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big birds

new piece up in the box on the right. it’s my last piece for music class. i was going for the minimalist-ambient sound of my favorite Brian Eno songs. the sounds are birds outside my window and my Native American flute, each slowed down three to five octaves. quick chirps and whistles of the birds outside my window sound like huge roars and wails; kind of prehistoric sounding if you ask me. enjoy.

edit: i should say that this piece is not meant to be complete song; i imagined it as an installation you’d walk through, like walking through a forest.

I’ve added one more clip from my concert (clip 4 in the box). it’s the most dramatic and loudest part.

the first sound is this nice chord-like sound I got under the I-44 bridge (I think it’s a distant train whistle), which is the only instance of real harmony in my entire piece, the only sound i pitch-shifted, and the only one i repeated. the rest of the clip is freight trains – one from Kingston, NY (recorded for Maryanne’s class a couple years ago, where we had a little run-in with the cops), one from my hometown in  Eureka, and the loudest one is huge double-decker I recorded from the platform of a Metrolink stop in downtown St. Louis.

try to imagine it in five channels, with trains coming from every direction and a lot of bass…

found this on youtube, thought i’d share. it’s Maryanne Amacher, who’s third ear noises i mentioned before, and Thurston Moore, listening to some of Maryanne’s installation work that eventually made it on her ‘Sound Characters’ album. part two of the video is them performing together.

i took a class with Maryanne and she helped me out on my radio astronomy project i did a couple years ago. enjoy:

as promised, I’ve posted a few clips from my senior concert in the audio box. Tom Mark and Jon Sargent made a great recording for me, and although it’s not in 5 channels anymore, it’s better than nothing. obviously the 45 minute piece is not meant to be chopped up like this, but I just wanted to give you a taste.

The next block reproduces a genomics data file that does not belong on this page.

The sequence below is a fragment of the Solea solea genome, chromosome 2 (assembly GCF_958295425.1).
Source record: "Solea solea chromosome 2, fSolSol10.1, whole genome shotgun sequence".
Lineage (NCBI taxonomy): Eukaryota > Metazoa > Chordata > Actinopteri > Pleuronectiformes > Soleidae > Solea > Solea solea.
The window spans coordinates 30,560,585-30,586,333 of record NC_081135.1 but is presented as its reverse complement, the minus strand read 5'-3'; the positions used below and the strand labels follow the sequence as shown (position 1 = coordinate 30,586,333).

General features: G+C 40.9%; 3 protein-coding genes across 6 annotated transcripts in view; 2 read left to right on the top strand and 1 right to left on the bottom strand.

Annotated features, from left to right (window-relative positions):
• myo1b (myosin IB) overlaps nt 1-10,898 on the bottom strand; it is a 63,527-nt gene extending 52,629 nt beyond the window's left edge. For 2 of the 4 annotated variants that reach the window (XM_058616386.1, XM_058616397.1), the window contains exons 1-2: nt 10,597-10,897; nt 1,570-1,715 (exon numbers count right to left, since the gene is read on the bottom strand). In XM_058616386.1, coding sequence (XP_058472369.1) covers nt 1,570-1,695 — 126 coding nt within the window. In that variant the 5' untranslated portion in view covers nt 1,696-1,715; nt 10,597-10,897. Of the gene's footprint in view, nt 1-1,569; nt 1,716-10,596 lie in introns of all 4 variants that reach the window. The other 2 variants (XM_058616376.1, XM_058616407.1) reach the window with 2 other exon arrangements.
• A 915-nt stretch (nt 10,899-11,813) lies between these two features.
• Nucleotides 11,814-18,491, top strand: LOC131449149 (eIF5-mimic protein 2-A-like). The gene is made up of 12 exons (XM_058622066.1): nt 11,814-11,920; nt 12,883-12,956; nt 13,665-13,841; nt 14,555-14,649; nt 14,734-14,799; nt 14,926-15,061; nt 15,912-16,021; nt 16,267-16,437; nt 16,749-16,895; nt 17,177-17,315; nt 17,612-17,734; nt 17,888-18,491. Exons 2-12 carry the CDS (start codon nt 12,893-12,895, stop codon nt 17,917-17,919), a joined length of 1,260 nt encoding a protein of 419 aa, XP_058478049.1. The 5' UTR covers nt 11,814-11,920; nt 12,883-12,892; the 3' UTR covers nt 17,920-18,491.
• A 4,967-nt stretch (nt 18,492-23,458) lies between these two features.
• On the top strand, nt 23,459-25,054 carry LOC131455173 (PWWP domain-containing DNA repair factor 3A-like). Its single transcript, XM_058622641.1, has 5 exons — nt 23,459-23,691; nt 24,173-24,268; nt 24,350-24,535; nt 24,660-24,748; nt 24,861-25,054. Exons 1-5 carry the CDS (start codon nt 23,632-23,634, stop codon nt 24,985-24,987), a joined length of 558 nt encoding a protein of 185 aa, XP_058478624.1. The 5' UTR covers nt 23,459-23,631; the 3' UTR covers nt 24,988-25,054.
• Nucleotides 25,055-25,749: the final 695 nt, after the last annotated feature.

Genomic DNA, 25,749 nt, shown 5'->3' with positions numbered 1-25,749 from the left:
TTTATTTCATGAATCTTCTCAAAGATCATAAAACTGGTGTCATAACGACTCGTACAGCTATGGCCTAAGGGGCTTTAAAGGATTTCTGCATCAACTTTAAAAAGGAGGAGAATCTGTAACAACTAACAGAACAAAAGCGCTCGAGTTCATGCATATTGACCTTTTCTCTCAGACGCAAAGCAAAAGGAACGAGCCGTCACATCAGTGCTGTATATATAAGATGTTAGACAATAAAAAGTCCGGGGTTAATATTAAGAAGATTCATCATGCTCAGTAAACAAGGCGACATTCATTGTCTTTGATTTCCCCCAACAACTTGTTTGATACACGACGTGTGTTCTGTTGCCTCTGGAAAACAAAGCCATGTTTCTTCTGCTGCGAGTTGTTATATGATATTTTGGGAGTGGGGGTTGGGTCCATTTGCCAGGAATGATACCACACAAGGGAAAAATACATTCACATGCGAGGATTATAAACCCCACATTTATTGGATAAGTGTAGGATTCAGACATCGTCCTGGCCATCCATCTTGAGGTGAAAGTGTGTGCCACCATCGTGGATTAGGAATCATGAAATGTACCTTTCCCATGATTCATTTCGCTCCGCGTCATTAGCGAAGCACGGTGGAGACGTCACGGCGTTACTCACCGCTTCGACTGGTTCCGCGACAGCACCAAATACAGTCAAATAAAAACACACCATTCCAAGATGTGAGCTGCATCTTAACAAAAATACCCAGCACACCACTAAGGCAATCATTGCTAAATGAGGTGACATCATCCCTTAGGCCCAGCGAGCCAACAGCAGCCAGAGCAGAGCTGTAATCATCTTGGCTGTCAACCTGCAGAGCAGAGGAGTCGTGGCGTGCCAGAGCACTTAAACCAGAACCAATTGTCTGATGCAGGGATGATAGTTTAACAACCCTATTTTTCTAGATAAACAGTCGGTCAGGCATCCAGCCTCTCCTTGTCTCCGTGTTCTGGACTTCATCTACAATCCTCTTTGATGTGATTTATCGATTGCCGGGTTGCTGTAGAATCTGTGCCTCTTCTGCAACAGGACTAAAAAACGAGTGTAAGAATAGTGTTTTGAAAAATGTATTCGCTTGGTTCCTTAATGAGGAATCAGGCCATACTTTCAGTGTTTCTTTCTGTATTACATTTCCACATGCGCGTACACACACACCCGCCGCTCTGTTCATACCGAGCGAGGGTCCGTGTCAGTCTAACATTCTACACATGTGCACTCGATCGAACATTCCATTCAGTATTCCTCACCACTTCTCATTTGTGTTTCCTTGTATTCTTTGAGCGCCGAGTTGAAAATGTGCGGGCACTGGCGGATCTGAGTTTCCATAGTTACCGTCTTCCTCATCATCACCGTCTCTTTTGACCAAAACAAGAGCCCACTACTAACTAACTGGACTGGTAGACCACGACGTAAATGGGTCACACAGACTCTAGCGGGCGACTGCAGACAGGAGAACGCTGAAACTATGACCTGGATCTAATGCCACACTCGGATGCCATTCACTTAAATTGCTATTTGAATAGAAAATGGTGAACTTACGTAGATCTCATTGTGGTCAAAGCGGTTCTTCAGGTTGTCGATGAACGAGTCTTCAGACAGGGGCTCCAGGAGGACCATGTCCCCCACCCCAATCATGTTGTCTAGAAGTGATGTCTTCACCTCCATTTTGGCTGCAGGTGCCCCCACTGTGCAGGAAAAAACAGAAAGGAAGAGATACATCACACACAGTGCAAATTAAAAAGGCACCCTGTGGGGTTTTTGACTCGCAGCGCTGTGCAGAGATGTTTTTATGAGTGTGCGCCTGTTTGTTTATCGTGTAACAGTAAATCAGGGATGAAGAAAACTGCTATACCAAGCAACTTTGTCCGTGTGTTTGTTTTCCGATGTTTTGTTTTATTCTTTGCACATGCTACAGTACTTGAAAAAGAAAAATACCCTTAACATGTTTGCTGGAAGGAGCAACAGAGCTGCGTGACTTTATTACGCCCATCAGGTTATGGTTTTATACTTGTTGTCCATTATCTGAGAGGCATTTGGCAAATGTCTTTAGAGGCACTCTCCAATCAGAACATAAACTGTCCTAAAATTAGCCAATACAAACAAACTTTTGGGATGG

the concert was in Bard Hall, an old building with a high ceiling and a lively, reflective sound. it started a little after 7pm while the sun was setting. i told everyone to close their eyes, and someone suggested turning off the lights (i hadn’t realized they were even on) and i’m glad i did. by the end it was deep blue twilight, almost totally dark, which i thought was perfect.

another cool thing about the live performance: the windows of the hall were wide open. on clip 3, my audio goes silent and the outside sounds come in – a bird on this clip; at the end of the concert a lone peeper was chirping.  i’d love to perform it in a field near some train tracks…

senior concert flyer

please come if you can. it’s on Earth Day! and it’s about 40 minutes long, so bring a pillow.

EDIT: My concert was great. Thanks to everyone who came. If the recording came out well I will post some clips.

spring peepers

spring is here in upstate New York and so are the Peepers. from a distance, it sounded like there were hundreds of them, but as I approached their little cattail-ringed puddle, I realized there was only half a dozen or so; the tiny frogs are incredibly loud.

sitting about ten feet from the peepers in the dark, I actually noticed some of the neurophonic effects that Maryanne Amacher creates with her music: the loudest chirps seemed to make a funky sounding inner ear chord for a split second. maybe I’ll post more about this phenomenom in the future. for now, enjoy my short and simple piece in the music box on the right.

this is the first real piece of classic music concrète i’ve done. it’s sort of a summary of a recording trip to New York City. and there’s some Missouri sounds in there too. i made it for Richard Teitelbaum‘s electronic music history course.

all of my music will appear in the box on the right. this one’s about 4 minutes long. listen to it loud. all the sounds were recorded in binaural so it sounds best in headphones, but speakers are fine too.